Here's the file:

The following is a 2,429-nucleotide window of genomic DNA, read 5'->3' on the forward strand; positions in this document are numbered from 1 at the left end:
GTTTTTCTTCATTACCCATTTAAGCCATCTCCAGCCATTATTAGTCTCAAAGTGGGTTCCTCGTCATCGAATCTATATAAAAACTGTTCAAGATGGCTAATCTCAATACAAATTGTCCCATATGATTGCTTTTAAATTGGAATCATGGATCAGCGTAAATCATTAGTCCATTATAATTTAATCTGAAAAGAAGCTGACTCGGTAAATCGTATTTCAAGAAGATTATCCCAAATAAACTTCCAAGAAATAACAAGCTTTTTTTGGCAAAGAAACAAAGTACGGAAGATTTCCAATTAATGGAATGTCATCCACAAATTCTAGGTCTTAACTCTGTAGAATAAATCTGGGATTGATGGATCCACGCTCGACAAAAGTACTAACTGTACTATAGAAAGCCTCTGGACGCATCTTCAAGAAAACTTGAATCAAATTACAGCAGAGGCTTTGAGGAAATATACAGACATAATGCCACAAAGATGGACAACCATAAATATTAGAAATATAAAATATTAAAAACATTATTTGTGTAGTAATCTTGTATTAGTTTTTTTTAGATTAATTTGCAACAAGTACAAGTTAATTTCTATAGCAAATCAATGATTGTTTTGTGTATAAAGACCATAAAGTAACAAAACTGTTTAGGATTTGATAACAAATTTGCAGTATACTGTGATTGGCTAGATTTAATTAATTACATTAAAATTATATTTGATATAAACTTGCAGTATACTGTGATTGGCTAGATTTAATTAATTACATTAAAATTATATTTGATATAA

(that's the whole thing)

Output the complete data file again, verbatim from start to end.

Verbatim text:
The following is a 2,429-nucleotide window of genomic DNA, read 5'->3' on the forward strand; positions in this document are numbered from 1 at the left end:
GTTTTTCTTCATTACCCATTTAAGCCATCTCCAGCCATTATTAGTCTCAAAGTGGGTTCCTCGTCATCGAATCTATATAAAAACTGTTCAAGATGGCTAATCTCAATACAAATTGTCCCATATGATTGCTTTTAAATTGGAATCATGGATCAGCGTAAATCATTAGTCCATTATAATTTAATCTGAAAAGAAGCTGACTCGGTAAATCGTATTTCAAGAAGATTATCCCAAATAAACTTCCAAGAAATAACAAGCTTTTTTTGGCAAAGAAACAAAGTACGGAAGATTTCCAATTAATGGAATGTCATCCACAAATTCTAGGTCTTAACTCTGTAGAATAAATCTGGGATTGATGGATCCACGCTCGACAAAAGTACTAACTGTACTATAGAAAGCCTCTGGACGCATCTTCAAGAAAACTTGAATCAAATTACAGCAGAGGCTTTGAGGAAATATACAGACATAATGCCACAAAGATGGACAACCATAAATATTAGAAATATAAAATATTAAAAACATTATTTGTGTAGTAATCTTGTATTAGTTTTTTTTAGATTAATTTGCAACAAGTACAAGTTAATTTCTATAGCAAATCAATGATTGTTTTGTGTATAAAGACCATAAAGTAACAAAACTGTTTAGGATTTGATAACAAATTTGCAGTATACTGTGATTGGCTAGATTTAATTAATTACATTAAAATTATATTTGATATAAACTTGCAGTATACTGTGATTGGCTAGATTTAATTAATTACATTAAAATTATATTTGATATAA